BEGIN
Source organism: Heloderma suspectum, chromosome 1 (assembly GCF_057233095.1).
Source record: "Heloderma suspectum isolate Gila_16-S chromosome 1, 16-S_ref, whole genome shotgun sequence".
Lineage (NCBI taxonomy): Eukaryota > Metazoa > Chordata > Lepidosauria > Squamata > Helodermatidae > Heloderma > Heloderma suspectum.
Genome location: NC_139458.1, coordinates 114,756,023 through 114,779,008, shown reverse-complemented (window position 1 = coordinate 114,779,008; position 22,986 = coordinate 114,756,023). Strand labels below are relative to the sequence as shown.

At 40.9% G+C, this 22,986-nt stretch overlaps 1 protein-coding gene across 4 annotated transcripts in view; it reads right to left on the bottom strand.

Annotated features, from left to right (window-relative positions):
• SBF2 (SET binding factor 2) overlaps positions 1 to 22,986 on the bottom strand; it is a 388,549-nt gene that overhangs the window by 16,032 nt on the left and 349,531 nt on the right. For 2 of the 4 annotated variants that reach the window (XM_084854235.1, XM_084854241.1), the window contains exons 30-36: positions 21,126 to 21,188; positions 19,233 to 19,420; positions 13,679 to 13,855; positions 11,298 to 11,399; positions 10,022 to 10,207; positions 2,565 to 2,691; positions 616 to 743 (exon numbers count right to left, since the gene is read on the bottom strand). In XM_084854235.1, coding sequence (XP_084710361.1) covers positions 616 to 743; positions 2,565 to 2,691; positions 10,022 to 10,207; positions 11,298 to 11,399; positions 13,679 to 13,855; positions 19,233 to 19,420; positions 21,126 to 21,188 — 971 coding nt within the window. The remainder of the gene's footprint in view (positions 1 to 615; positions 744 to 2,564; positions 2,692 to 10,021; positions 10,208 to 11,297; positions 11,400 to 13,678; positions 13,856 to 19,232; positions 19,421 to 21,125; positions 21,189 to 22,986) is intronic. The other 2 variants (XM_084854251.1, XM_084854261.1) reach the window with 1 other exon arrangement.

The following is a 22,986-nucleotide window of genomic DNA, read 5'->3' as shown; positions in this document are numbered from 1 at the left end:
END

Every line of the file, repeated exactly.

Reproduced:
Source organism: Heloderma suspectum, chromosome 1 (assembly GCF_057233095.1).
Source record: "Heloderma suspectum isolate Gila_16-S chromosome 1, 16-S_ref, whole genome shotgun sequence".
Lineage (NCBI taxonomy): Eukaryota > Metazoa > Chordata > Lepidosauria > Squamata > Helodermatidae > Heloderma > Heloderma suspectum.
Genome location: NC_139458.1, coordinates 114,756,023 through 114,779,008, shown reverse-complemented (window position 1 = coordinate 114,779,008; position 22,986 = coordinate 114,756,023). Strand labels below are relative to the sequence as shown.

At 40.9% G+C, this 22,986-nt stretch overlaps 1 protein-coding gene across 4 annotated transcripts in view; it reads right to left on the bottom strand.

Annotated features, from left to right (window-relative positions):
• SBF2 (SET binding factor 2) overlaps positions 1 to 22,986 on the bottom strand; it is a 388,549-nt gene that overhangs the window by 16,032 nt on the left and 349,531 nt on the right. For 2 of the 4 annotated variants that reach the window (XM_084854235.1, XM_084854241.1), the window contains exons 30-36: positions 21,126 to 21,188; positions 19,233 to 19,420; positions 13,679 to 13,855; positions 11,298 to 11,399; positions 10,022 to 10,207; positions 2,565 to 2,691; positions 616 to 743 (exon numbers count right to left, since the gene is read on the bottom strand). In XM_084854235.1, coding sequence (XP_084710361.1) covers positions 616 to 743; positions 2,565 to 2,691; positions 10,022 to 10,207; positions 11,298 to 11,399; positions 13,679 to 13,855; positions 19,233 to 19,420; positions 21,126 to 21,188 — 971 coding nt within the window. The remainder of the gene's footprint in view (positions 1 to 615; positions 744 to 2,564; positions 2,692 to 10,021; positions 10,208 to 11,297; positions 11,400 to 13,678; positions 13,856 to 19,232; positions 19,421 to 21,125; positions 21,189 to 22,986) is intronic. The other 2 variants (XM_084854251.1, XM_084854261.1) reach the window with 1 other exon arrangement.

The following is a 22,986-nucleotide window of genomic DNA, read 5'->3' as shown; positions in this document are numbered from 1 at the left end: